At the COP27 climate talks in Egypt, poorer countries are demanding high compensation from rich countries because, they argue, rich countries bear the greatest responsibility for climate change. The media and “climate activists” paint a black and white picture of innocent poor countries (“victims”) and guilty rich countries (“perpetrators”). But it is not that simple.
Of course, in absolute terms, the United States and other developed countries emit more CO2 than developing countries in Africa. But Yale University’s Environmental Performance Index (EPI), which regularly rates countries on their environmental performance, gives poor countries the worst scores on climate change. The 2020 Yale EPI Index included a separate chapter (Chapter 11) rating countries on their climate change performance: “EPI results can help identify countries that are on track to decarbonize and those who must accelerate progress towards a sustainable future”.
The result: top climate change rankings went to countries like Denmark, the UK, Romania, France, Switzerland, Norway, Luxembourg, Sweden and Finland. “Sub-Saharan Africa and South Asia show the lowest average regional performance, with countries in these regions earning 16 of the bottom 20 scores.”
The EPI’s range of indicators includes “greenhouse gas emissions intensity”, i.e. CO2 emissions per unit of GDP, the growth rate of CO2 emissions and emissions per capita.
Many developed capitalist countries have long succeeded in decoupling CO2 emissions from GDP growth – but the same cannot be said for many countries in Africa, most of which are not economically free. While environmental activists blame capitalism for climate change, Yale University’s Climate Protection Ranking reveals that countries with a high degree of economic freedom perform better than those that are not economically free.
The reason why emissions are lower in absolute terms in developing countries (especially in Africa) is simply their low economic development. These countries have failed to provide a decent standard of living for their people and their economies are not free. This explains both their poverty and their lower CO rate in absolute terms.2 emissions.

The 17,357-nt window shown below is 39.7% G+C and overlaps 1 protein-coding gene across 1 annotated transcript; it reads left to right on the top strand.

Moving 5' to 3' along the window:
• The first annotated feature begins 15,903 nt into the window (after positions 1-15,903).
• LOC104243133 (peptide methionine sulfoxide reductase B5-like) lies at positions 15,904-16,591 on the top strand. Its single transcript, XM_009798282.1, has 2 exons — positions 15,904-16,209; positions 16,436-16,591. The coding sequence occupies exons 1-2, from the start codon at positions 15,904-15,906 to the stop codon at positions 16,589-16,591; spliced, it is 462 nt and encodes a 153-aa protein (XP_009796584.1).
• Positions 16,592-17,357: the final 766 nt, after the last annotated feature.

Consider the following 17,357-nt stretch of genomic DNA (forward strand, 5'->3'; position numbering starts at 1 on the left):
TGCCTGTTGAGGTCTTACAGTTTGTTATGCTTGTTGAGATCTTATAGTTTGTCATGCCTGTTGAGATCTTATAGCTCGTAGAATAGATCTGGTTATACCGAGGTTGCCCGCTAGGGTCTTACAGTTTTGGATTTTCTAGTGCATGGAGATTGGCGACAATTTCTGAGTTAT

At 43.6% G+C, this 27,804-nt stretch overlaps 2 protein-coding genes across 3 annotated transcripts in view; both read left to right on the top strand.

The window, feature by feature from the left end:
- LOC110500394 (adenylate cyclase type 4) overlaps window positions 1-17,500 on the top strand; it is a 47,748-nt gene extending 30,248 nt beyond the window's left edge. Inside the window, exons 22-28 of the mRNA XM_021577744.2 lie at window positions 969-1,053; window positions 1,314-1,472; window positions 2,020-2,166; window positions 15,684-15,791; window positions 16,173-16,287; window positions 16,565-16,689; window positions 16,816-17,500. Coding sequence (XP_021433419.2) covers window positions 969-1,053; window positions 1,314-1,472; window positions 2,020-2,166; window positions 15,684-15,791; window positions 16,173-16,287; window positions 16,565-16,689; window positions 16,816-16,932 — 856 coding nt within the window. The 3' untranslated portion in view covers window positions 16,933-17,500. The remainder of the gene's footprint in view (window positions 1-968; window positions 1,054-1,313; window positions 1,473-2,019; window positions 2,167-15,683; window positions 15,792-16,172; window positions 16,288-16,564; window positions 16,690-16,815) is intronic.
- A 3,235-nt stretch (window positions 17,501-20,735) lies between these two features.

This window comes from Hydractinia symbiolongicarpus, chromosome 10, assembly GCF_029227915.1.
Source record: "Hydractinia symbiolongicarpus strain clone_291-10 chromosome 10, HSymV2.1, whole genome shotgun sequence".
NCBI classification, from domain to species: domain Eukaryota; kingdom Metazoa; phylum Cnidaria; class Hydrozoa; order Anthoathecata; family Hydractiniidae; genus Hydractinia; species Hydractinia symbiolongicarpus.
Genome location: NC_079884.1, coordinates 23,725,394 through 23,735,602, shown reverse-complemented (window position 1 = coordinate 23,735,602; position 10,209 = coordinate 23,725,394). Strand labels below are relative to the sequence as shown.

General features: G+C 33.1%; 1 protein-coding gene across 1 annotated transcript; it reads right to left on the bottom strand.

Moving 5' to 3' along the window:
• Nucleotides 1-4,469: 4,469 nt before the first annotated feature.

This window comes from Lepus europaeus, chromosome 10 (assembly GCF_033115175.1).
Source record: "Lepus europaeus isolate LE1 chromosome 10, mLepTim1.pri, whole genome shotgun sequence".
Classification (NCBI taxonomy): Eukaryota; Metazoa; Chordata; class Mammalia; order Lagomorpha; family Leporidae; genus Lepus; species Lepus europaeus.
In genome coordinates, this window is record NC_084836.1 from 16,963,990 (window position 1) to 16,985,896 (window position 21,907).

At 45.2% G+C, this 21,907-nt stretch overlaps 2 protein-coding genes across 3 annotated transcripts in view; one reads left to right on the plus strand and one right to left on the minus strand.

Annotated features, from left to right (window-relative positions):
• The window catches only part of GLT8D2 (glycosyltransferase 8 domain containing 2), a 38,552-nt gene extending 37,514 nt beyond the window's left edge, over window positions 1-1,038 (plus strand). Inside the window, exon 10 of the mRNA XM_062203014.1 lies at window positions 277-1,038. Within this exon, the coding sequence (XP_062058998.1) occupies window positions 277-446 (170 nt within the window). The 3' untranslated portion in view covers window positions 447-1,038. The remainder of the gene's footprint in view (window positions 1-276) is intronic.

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And these countries are now asking developed countries for money to fight climate change. However, as countless development assistance programs have demonstrated, direct grants have not worked in the fight against poverty because much of the aid ends up going through the wrong channels – to the corrupt governments of these countries. The popular view that corruption is particularly prevalent in capitalist countries is wrong, as a comparison of Transparency International’s Corruption Perceptions Index (CPI) and the Heritage Foundation’s Index of Economic Freedom demonstrates. . The countries with the lowest levels of corruption are the same countries that have the highest levels of economic freedom. Of the 10 least corrupt countries, all, without a single exception, are in the “free” or “mostly free” categories of the index of economic freedom. Conversely, countries that rank in the bottom 10 of the Corruption Index are also economically unfree countries.
Dambisa Moyo was born in Zambia, studied at Harvard and obtained her doctorate at Oxford. In his book Aid to the dead, she points to development aid from rich countries as one of the main causes of difficulties on the continent. Over the past 50 years, Moyo wrote in 2009, more than $1 trillion in development aid has flowed from rich countries to Africa. “But has over $1 trillion in development aid over the past decades improved the situation of Africans? No. In fact, around the world, the recipients of this aid are worse off; much worse. Aid has contributed to impoverishing the poor and slowing growth… The idea that aid can and has alleviated systemic poverty is a myth. Millions of people in Africa are poorer today because of aid; misery and poverty have not ceased but have increased. Moyo cites a World Bank study which indicates that over 85% of aid has been used for purposes other than those originally intended, often diverted to unproductive projects.
It will be no different if billions of dollars are transferred from rich countries to poor countries to mitigate the impacts of climate change. In the fight against climate change, it is not development aid – and certainly not the abolition of capitalism – that will help, but more capitalism.
Rainer Zitelmann is the author of “The Power of Capitalism”
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